The increased speed allows much more detail to explode on the screen, then, but the attack prompts of enemies and general pace of the pugilism demand faster fingers (especially on higher difficulties) than the original. The trade-off is worth it, however, though there's still a slight disconnect between the player and the fighting; the systems aren't all that complicated and players are never really incentivised to master them to begin with, so once you've found your bread-and-butter set of moves (I like to dart in with a teleport dash, let off a couple of whirlwind combos and zip back out again) you'll likely stick with that for the entire game.
Another thing which doesn't quite work is the game's new loot system, which throws up all kinds of potential possibilities on paper but doesn't quite add much in reality - the loot on offer is just a bit too random and boring to really make much of a difference. You'll see a better scythe, for instance, and replace your old one; the range of modifiers on offer don't come close to rivalling Borderlands or Diablo, so you won't really develop any kind of attachment to the loot. It is, sadly, rarely more than just bog-standard, everyday loot. Bad loot. Most of your gear will just be fed to Possessed Weapons, which get stronger by eating your vanilla gear, and that's the end of that. I quickly switched on the ability to joylessly hoover up all items automatically, and sporadically checked what I'd picked up between missions.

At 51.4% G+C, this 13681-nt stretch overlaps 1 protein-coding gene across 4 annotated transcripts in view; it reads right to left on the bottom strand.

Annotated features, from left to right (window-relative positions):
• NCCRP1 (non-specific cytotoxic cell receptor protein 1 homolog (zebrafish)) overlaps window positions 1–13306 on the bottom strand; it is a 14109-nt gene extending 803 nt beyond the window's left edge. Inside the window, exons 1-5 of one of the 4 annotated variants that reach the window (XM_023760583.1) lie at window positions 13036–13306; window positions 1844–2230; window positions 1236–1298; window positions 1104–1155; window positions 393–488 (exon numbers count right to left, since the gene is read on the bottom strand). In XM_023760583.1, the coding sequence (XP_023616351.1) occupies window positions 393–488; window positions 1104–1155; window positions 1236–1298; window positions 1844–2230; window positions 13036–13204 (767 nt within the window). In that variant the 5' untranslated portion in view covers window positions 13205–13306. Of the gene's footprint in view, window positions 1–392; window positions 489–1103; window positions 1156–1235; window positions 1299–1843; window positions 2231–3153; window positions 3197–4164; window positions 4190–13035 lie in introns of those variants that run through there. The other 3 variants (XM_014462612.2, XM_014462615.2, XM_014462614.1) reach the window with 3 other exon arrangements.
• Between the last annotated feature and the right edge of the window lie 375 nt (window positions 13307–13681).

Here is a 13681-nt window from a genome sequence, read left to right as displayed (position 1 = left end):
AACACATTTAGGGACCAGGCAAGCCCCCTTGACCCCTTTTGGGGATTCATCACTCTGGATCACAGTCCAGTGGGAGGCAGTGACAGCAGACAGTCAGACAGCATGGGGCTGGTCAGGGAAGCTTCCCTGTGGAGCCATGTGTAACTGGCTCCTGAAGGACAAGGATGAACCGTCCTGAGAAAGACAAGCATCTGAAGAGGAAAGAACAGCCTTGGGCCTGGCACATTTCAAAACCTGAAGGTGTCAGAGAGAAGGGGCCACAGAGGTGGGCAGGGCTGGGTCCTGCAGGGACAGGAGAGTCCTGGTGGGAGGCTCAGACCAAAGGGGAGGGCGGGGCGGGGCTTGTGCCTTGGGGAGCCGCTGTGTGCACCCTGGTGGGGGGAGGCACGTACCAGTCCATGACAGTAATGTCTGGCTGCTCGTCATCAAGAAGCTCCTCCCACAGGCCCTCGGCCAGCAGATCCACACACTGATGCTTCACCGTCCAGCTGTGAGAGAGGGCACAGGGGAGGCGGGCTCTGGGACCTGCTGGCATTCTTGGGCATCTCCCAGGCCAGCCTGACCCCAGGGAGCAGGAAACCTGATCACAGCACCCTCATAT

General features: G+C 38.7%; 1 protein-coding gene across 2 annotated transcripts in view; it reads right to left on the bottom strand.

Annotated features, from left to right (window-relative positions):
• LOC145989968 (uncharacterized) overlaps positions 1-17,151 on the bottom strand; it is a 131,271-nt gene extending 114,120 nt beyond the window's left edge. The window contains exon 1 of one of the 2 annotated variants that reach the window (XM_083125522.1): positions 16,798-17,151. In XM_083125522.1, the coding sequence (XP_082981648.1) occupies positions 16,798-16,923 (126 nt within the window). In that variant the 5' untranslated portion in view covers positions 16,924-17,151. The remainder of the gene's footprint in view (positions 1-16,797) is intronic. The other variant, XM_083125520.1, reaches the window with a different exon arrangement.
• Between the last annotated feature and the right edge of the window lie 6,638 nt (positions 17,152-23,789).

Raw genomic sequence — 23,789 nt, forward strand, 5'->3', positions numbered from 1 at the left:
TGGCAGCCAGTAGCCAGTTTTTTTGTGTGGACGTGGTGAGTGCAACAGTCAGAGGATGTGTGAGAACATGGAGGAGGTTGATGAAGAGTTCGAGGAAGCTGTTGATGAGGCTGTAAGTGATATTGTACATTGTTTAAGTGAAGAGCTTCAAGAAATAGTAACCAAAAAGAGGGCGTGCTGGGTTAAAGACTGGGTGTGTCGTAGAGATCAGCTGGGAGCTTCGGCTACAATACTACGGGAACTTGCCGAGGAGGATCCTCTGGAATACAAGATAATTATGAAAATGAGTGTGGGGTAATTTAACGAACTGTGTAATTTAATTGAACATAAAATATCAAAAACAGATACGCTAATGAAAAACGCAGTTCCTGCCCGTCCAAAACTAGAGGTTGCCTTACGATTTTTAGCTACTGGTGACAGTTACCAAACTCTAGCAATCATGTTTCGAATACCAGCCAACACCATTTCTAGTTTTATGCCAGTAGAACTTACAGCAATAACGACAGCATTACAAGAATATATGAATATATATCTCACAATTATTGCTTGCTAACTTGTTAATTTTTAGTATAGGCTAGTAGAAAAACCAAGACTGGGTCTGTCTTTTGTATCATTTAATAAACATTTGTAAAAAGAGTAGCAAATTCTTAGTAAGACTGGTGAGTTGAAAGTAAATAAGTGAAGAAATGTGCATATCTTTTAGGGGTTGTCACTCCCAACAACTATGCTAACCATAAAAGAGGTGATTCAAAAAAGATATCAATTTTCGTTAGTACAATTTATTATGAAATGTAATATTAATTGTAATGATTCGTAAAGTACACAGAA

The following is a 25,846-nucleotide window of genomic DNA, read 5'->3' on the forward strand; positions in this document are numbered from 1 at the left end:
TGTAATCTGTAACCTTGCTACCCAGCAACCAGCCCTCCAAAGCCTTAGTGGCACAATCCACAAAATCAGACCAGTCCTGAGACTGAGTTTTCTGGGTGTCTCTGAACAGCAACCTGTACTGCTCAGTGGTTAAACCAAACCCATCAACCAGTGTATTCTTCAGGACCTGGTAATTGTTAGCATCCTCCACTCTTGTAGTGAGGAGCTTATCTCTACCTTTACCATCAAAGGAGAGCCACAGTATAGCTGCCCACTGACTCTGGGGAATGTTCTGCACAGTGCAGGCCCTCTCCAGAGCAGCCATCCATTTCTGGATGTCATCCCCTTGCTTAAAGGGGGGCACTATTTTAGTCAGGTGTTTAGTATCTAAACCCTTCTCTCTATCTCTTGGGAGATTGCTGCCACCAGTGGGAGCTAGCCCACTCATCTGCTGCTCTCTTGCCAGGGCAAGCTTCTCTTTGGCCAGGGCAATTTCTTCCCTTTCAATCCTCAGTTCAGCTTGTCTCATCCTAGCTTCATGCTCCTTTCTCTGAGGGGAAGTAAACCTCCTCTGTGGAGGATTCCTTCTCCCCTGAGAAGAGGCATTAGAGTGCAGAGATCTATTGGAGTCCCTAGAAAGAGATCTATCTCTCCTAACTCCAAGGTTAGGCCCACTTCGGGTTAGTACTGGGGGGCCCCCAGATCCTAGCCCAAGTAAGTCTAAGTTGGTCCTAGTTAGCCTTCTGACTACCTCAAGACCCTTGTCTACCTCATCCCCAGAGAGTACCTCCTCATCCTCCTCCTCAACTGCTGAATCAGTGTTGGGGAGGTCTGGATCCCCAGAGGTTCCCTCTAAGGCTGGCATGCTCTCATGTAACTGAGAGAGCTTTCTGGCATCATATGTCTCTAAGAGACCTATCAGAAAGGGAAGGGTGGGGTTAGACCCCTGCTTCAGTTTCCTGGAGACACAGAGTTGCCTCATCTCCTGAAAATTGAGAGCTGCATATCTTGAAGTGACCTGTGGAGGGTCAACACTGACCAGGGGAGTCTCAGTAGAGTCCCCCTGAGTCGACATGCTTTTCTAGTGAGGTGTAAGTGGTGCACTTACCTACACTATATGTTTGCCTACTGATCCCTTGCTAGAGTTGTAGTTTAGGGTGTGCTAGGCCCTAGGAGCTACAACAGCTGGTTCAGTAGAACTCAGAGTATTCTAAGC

Levelling up, on the other hand, slots into the mix quite nicely. Death has access to two skill trees, Harbinger and Necromancer, with the former bestowing new physical abilities and the latter conferring things you can summon - crows, ghouls and tornadoes, to name a few. There are about thirty different skills in all, feeding into a handful of core abilities you'll start to rely on by the game's half-way point. You'll also get plenty of other thingies and wotsits from clearing out dungeons and forcing your scythe into the squishy bits of boss monsters.
Make no mistake, this is a long game. Each of the numerous hub worlds feel roughly comparable to the space on offer in the original, creating an overall world map that feels at least three times bigger than what has come before. Darksiders II, then, is absolutely stuffed with content, including numerous side-quests - many of which I'm still in the process of finishing off now. Optional missions range from the usual item collectathons to your standard B-tier dungeons, but my favourite so far involves you travelling around the various hubs in a bid to knock off a handful of particularly nasty boss monsters. If you're looking for a recent game that's built to last, well, I can't think of a better example than this.
This is a game that is very much the sum of its parts, and Vigil should be commended for managing to bring together so many component features from so many disparate parts, and without reaching critical mass. Death has managed to reap most of his systems from other titles, and in doing so he feels like a proper journeyman - his jumping isn't the highest, his fighting isn't the fiercest and his puzzles aren't the most cerebral. But these are secondary factors, taking a backseat to how Vigil has managed to capture a sense of one of the rarest feelings in video games: a genuine adventure.
I sincerely hope Death is not the end for this series, as Darksiders II is a fascinatingly hokey journey through an impressive array of otherworldly locales and a bizarrely lovable cast of characters, and a few underwhelming jumps and puzzles doesn't detract from one of the most earnest and generous titles of the summer.
You could ask for Darksiders II to be more imaginative, then, and it would be nice to see some sharper puzzles, tighter combat and loftier jumps, but for a game obsessed with revenge and murder Vigil has crafted something with a surprising amount of heart.
Version Tested: Xbox 360